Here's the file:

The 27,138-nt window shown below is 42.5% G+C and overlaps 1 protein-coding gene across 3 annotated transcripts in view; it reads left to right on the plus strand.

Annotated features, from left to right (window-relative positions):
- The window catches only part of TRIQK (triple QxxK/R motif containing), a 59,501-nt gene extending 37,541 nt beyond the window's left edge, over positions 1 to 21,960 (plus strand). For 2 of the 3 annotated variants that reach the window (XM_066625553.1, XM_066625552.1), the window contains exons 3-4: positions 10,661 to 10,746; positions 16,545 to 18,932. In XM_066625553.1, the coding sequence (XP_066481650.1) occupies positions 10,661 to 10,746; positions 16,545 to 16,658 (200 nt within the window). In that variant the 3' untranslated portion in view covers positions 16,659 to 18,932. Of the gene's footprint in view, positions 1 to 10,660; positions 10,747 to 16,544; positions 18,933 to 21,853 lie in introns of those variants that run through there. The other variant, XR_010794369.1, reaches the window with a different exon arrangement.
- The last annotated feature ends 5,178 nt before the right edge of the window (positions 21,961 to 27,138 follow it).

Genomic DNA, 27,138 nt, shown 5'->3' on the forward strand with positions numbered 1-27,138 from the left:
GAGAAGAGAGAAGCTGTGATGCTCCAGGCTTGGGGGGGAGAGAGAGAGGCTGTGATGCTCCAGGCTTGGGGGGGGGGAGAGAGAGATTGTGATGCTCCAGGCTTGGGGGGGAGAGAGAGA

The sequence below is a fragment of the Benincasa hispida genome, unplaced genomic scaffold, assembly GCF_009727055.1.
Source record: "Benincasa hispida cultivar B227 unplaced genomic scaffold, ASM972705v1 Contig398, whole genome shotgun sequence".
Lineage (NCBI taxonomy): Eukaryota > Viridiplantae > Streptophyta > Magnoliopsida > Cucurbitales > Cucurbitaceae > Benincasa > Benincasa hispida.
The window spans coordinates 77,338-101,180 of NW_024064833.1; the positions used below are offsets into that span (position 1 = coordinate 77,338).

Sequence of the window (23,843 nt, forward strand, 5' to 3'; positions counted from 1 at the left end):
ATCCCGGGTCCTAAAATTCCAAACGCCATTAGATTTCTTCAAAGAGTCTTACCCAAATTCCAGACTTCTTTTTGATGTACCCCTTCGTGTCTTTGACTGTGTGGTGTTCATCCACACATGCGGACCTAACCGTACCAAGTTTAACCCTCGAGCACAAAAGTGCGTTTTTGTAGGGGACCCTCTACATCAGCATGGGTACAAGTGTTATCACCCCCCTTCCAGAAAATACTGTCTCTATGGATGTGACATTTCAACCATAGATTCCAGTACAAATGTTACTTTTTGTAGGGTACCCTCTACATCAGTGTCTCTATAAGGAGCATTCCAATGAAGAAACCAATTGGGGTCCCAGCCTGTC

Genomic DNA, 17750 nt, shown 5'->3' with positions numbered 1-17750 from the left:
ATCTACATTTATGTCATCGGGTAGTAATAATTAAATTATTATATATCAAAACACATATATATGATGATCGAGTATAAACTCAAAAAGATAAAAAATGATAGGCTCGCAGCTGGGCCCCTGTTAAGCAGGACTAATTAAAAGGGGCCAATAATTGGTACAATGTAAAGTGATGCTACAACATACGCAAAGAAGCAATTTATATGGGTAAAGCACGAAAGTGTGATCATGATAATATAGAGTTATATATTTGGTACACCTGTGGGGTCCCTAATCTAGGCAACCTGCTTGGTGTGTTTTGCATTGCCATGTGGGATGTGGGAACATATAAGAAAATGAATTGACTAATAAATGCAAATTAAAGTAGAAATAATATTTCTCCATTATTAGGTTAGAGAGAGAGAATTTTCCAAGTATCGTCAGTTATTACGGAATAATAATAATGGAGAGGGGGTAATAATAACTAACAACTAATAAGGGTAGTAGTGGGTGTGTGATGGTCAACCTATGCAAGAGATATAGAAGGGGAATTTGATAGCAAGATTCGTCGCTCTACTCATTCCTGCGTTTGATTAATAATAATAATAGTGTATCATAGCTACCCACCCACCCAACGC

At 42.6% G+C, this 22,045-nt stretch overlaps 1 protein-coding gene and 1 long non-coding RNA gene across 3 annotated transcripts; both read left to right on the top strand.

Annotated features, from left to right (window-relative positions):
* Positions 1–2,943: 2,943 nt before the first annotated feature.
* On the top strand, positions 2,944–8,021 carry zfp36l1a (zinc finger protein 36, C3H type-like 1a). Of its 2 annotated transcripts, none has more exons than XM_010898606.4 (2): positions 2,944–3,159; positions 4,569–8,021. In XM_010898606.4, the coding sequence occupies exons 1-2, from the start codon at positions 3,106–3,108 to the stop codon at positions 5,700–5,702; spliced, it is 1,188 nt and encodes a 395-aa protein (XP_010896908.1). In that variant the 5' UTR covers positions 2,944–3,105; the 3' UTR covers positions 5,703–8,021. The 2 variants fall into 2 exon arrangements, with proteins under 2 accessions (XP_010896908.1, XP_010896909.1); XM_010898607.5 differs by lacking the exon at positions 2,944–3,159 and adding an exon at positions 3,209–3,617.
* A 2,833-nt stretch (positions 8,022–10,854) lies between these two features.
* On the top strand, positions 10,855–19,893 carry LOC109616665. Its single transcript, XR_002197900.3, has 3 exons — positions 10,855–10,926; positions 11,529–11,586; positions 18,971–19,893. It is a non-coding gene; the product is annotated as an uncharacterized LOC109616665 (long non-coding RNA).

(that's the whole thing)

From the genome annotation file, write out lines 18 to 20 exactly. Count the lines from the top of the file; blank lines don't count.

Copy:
* On the top strand, positions 2,944–8,021 carry zfp36l1a (zinc finger protein 36, C3H type-like 1a). Of its 2 annotated transcripts, none has more exons than XM_010898606.4 (2): positions 2,944–3,159; positions 4,569–8,021. In XM_010898606.4, the coding sequence occupies exons 1-2, from the start codon at positions 3,106–3,108 to the stop codon at positions 5,700–5,702; spliced, it is 1,188 nt and encodes a 395-aa protein (XP_010896908.1). In that variant the 5' UTR covers positions 2,944–3,105; the 3' UTR covers positions 5,703–8,021. The 2 variants fall into 2 exon arrangements, with proteins under 2 accessions (XP_010896908.1, XP_010896909.1); XM_010898607.5 differs by lacking the exon at positions 2,944–3,159 and adding an exon at positions 3,209–3,617.
* A 2,833-nt stretch (positions 8,022–10,854) lies between these two features.
* On the top strand, positions 10,855–19,893 carry LOC109616665. Its single transcript, XR_002197900.3, has 3 exons — positions 10,855–10,926; positions 11,529–11,586; positions 18,971–19,893. It is a non-coding gene; the product is annotated as an uncharacterized LOC109616665 (long non-coding RNA).